Get Rid of Garden Pests

Get a handle on garden pests with these helpful tips.


| Summer 2012



Aphids on Leaf

Integrated pest management is an important aspect of gardening and keeping plants healthy.

Photo courtesy www.RareSeeds.com
Whether your garden pest is a weed, an insect, an animal, a microbe, or other organism, a pest is a pest! Correct identification of it makes controlling it easier and often more effective. Mistaken identity will cost you time and money, and unnecessary risks to people and the environment.

Quite often when you see damage on the leaves of a vegetable plant, the plant is not necessarily in danger of dying, only being nibbled on by an occasional insect. Sometimes your plant will be nibbled away overnight by some hungry snail or slug, cut off at the base by a cutworm, or dug out of the ground by a squirrel. This can be frustrating when it happens, but remember that we share this earth with these creatures and your garden is also home to them. Most of the time, simple, time-tested control methods are the best solutions.

Integrated Pest Management

Integrated pest management (IPM) is the monitoring and identification of pests, and the subsequent control of those pests. After monitoring and gathering information about the pest, its life cycle, and environmental factors, you can decide whether the pest can be tolerated or whether it needs to be controlled.

IPM combines the most effective, long-term way to manage pests by using a combination of methods that work better together than separately. Approaches for managing pests are often grouped in the following categories:

• Biological control is the use of natural enemies—predators, parasites, pathogens, and competitors.
• Cultural controls use practices that reduce pest establishment, reproduction, dispersal, and survival.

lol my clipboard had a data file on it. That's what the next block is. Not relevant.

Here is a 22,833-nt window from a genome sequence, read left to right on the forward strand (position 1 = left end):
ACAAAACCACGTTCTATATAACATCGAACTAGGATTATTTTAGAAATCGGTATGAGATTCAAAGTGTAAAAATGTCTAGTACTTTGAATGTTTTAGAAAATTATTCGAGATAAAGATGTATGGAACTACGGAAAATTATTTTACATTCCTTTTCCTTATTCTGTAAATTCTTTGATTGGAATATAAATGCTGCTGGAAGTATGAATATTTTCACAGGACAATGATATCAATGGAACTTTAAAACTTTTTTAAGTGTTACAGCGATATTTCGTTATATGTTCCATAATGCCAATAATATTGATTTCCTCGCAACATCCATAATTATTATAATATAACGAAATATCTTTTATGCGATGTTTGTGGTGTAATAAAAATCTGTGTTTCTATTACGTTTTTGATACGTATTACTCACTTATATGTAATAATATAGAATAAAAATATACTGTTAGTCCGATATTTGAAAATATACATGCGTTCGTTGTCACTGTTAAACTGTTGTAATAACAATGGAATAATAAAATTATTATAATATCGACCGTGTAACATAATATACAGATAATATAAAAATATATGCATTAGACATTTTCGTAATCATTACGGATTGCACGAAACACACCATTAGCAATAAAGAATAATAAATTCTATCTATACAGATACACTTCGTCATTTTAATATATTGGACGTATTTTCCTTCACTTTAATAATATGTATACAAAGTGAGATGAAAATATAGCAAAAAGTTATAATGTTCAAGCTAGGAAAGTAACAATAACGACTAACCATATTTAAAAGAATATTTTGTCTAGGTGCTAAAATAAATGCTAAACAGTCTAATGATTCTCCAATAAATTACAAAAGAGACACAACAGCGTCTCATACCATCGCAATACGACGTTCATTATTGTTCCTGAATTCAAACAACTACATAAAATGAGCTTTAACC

• Mechanical and physical controls kill a pest directly or make the environment unsuitable for it.
• Chemical control is the use of pesticides, where the pesticides are selected and applied in a way that minimizes their possible harm to people and the environment. 

Insecticides are substances applied to control, prevent, or repel insects. Insecticides can be a part of IPM programs, however, some products can worsen the problem or harm people or wildlife. Products labeled “less toxic pesticides” cause few injuries to people and organisms other than the target pest. Even organic pesticides can be dangerous and can kill Honeybees and birds if overused.

The less-toxic insecticides listed below should be a first choice when choosing a pesticide. Pick any pest and you can usually find a natural control for it. Always check the product labels to be sure they are registered for that plant or pest situation.

Insecticides

Less-toxic insecticides include:

• Soaps (potassium salts of fatty acids). Insecticidal soaps control aphids, whiteflies, and mites and require complete coverage of pests and sometimes a repeat application.
• Insecticidal oils. Oils control aphids, lacebugs, mealybugs, psyllids, scale insects, spider mites, thrips, and whiteflies. Good coverage of plants is required. Don’t apply to water-stressed plants or when temperatures are above 90°F. Petroleum-based oil products include superior, supreme, narrow range, and horticultural oils. Plant-based oil products include jojoba, neem, and canola oils.
• Microbial insecticides. Microbials are derived from microorganisms that cause disease only in specific insects.
• Bacillus thuringiensis subspecies kurstaki (Bt) controls leaf-feeding caterpillars.
• Bacillus thuringiensis subspecies israelensis (Bti), sold as mosquito dunks, controls mosquitoes.
• Spinosad is a microbial-based insecticide that controls caterpillars, leafminers, and thrips, but it also can harm some beneficial insects.